When Ramadan—a sacred month of fasting in the Islamic religion—occurred last year, I expected my counterparts not to understand what it was about. Instead, teachers responded with support and admiration of my religious practice. They seemed to feel that my fasting was a great testament to my personality and faith. Some teachers even went as far as trying to fast alongside me on school days to show solidarity. I’ve never experienced that kind of allyship from a different religious community.

5. What have you enjoyed most about the community where you are serving?

I’ve greatly appreciated the support that I’ve received from all members of my community: teachers, parents, community leaders, taxi drivers, and other partners in my village have always been there for me. They’ve shown support in simple ways such as gathering to discuss educational initiatives like Grassroot Soccer, but also in big ways like assisting me when teaching is difficult.

During my first year of service, I struggled with teaching. I often felt overwhelmed and stressed out. Managing a classroom of over 50 learners who sometimes didn’t grasp the lesson was hard. I heavily relied on my fellow teachers and their immense knowledge. Most of my counterparts have been teaching for 20 or 30 years. Some even taught my current students’ parents! However, the teachers and parents rallied to support me because they knew the kids would benefit if we all worked together.

6. What are some of the most important things you’ve learned from your community?

The greatest thing that I’ve learned is that things don’t always go as planned and if the community isn’t interested in something, it won’t work.

This lesson has been important for me to learn. Trying to implement something that stakeholders aren’t invested in is unproductive. My purpose as a Volunteer is to support my community with resources that will work for them, not me. In doing so, I’ve learned that even if I want to do something, I still need to connect with the local people to ensure the activity or project continues after I am gone. If I don’t, then the entire task is unsustainable, which means I shouldn’t be doing it.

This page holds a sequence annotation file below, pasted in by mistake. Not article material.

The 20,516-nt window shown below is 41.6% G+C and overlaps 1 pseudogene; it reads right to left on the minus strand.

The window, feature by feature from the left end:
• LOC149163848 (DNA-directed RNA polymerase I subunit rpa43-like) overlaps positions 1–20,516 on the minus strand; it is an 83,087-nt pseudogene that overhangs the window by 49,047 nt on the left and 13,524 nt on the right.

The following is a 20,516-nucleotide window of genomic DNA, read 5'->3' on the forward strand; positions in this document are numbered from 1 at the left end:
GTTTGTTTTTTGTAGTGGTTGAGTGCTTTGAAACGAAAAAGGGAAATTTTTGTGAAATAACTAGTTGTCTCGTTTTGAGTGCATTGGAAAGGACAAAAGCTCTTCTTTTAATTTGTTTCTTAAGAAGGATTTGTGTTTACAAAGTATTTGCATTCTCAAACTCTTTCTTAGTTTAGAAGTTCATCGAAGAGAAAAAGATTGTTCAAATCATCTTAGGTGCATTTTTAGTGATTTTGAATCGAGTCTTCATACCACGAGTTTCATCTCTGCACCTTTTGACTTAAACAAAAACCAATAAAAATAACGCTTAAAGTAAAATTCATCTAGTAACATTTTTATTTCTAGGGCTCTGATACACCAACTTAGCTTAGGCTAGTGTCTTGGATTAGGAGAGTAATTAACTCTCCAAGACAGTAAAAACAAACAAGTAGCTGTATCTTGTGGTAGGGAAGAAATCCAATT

7. How do you spend time when you are not working on a project?

I spend a lot of time reading novels when I’m not at school. As a child, I read a lot. But as I got older, life caught up to me and I didn’t feel like I had time to read. Now that my life is going at a slower pace, I have time to read again; it feels like reconnecting with my younger self.

Reading has also been a way to help me connect with friends back home. My college friends and I wanted a fun way to stay connected while I was serving and ended up starting a book club. We’ve shared many laughs and cries over written pages despite being 8,000 miles apart. A few of my favorite reads from this year are Seven Days in June by Tia Williams and It Starts with Us by Colleen Hoover.

8. What are you looking forward to in your remaining time as a Volunteer?

I’m trying not to focus too much on the future but instead live in the present and enjoy my remaining year of service. Living in the moment helps me connect more with my community and appreciate the people around me. I know that I probably won’t ever be in a position like this again, so I want to take advantage of enjoying it while I can. I’ve also realized in the year that I’ve been here that expectations don’t serve me. I’m going to continue expecting the unexpected and enjoying life’s surprises.

9. Once you finish your service, what will you do differently when you return to the U.S.?

My service has taught me to be humble and place more value on the small things in life. It has allowed me to grow in ways I didn’t expect. Service has taught me to understand the privileges I’ve been granted. Americans don’t have to plan to catch the only taxi service in and out of the village because most own cars or can order an Uber. Most of us don’t have to be mindful of the water we consume daily; we know that when we turn on the faucet, water will flow. I looked at these seemingly simple luxuries with new eyes when I visited home this past September.

I feel grateful to my village and host family for showing me such kindness and hospitality as a foreigner. I've been able to experience a remarkable amount of love in a place far from where I was born. It’s like I’ve found another home.